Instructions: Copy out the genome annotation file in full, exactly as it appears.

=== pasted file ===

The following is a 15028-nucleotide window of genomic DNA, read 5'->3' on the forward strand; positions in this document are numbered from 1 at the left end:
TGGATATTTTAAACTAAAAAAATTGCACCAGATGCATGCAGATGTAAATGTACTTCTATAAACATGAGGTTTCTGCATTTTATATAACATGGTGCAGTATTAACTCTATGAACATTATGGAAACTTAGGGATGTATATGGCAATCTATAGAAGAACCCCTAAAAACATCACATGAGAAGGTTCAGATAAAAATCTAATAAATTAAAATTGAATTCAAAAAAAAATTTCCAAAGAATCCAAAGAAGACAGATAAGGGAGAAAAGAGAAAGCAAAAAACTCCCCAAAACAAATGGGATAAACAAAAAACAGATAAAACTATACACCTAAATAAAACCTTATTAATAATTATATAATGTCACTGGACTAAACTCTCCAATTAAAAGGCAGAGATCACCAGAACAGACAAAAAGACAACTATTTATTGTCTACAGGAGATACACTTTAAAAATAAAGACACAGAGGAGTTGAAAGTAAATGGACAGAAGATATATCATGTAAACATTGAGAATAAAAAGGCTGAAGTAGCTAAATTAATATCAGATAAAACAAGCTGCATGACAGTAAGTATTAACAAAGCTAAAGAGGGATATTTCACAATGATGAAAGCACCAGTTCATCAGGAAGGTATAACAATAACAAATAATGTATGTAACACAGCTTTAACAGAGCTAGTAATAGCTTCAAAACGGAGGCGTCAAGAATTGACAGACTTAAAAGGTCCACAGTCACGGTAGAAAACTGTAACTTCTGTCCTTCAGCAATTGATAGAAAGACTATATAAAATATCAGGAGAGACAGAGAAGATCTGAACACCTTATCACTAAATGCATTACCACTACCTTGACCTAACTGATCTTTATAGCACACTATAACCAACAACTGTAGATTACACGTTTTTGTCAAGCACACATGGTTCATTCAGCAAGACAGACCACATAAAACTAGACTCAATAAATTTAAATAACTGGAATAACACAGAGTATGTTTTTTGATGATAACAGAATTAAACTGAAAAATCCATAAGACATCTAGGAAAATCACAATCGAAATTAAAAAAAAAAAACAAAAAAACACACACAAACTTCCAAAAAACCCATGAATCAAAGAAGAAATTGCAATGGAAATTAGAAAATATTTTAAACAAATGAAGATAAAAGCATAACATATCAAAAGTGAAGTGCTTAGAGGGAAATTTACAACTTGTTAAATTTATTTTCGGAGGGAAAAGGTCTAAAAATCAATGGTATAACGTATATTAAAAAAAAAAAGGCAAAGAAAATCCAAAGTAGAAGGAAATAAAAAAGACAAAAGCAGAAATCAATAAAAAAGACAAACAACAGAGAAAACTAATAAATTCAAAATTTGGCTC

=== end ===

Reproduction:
The following is a 15028-nucleotide window of genomic DNA, read 5'->3' on the forward strand; positions in this document are numbered from 1 at the left end:
TGGATATTTTAAACTAAAAAAATTGCACCAGATGCATGCAGATGTAAATGTACTTCTATAAACATGAGGTTTCTGCATTTTATATAACATGGTGCAGTATTAACTCTATGAACATTATGGAAACTTAGGGATGTATATGGCAATCTATAGAAGAACCCCTAAAAACATCACATGAGAAGGTTCAGATAAAAATCTAATAAATTAAAATTGAATTCAAAAAAAAATTTCCAAAGAATCCAAAGAAGACAGATAAGGGAGAAAAGAGAAAGCAAAAAACTCCCCAAAACAAATGGGATAAACAAAAAACAGATAAAACTATACACCTAAATAAAACCTTATTAATAATTATATAATGTCACTGGACTAAACTCTCCAATTAAAAGGCAGAGATCACCAGAACAGACAAAAAGACAACTATTTATTGTCTACAGGAGATACACTTTAAAAATAAAGACACAGAGGAGTTGAAAGTAAATGGACAGAAGATATATCATGTAAACATTGAGAATAAAAAGGCTGAAGTAGCTAAATTAATATCAGATAAAACAAGCTGCATGACAGTAAGTATTAACAAAGCTAAAGAGGGATATTTCACAATGATGAAAGCACCAGTTCATCAGGAAGGTATAACAATAACAAATAATGTATGTAACACAGCTTTAACAGAGCTAGTAATAGCTTCAAAACGGAGGCGTCAAGAATTGACAGACTTAAAAGGTCCACAGTCACGGTAGAAAACTGTAACTTCTGTCCTTCAGCAATTGATAGAAAGACTATATAAAATATCAGGAGAGACAGAGAAGATCTGAACACCTTATCACTAAATGCATTACCACTACCTTGACCTAACTGATCTTTATAGCACACTATAACCAACAACTGTAGATTACACGTTTTTGTCAAGCACACATGGTTCATTCAGCAAGACAGACCACATAAAACTAGACTCAATAAATTTAAATAACTGGAATAACACAGAGTATGTTTTTTGATGATAACAGAATTAAACTGAAAAATCCATAAGACATCTAGGAAAATCACAATCGAAATTAAAAAAAAAAAACAAAAAAACACACACAAACTTCCAAAAAACCCATGAATCAAAGAAGAAATTGCAATGGAAATTAGAAAATATTTTAAACAAATGAAGATAAAAGCATAACATATCAAAAGTGAAGTGCTTAGAGGGAAATTTACAACTTGTTAAATTTATTTTCGGAGGGAAAAGGTCTAAAAATCAATGGTATAACGTATATTAAAAAAAAAAAGGCAAAGAAAATCCAAAGTAGAAGGAAATAAAAAAGACAAAAGCAGAAATCAATAAAAAAGACAAACAACAGAGAAAACTAATAAATTCAAAATTTGGCTC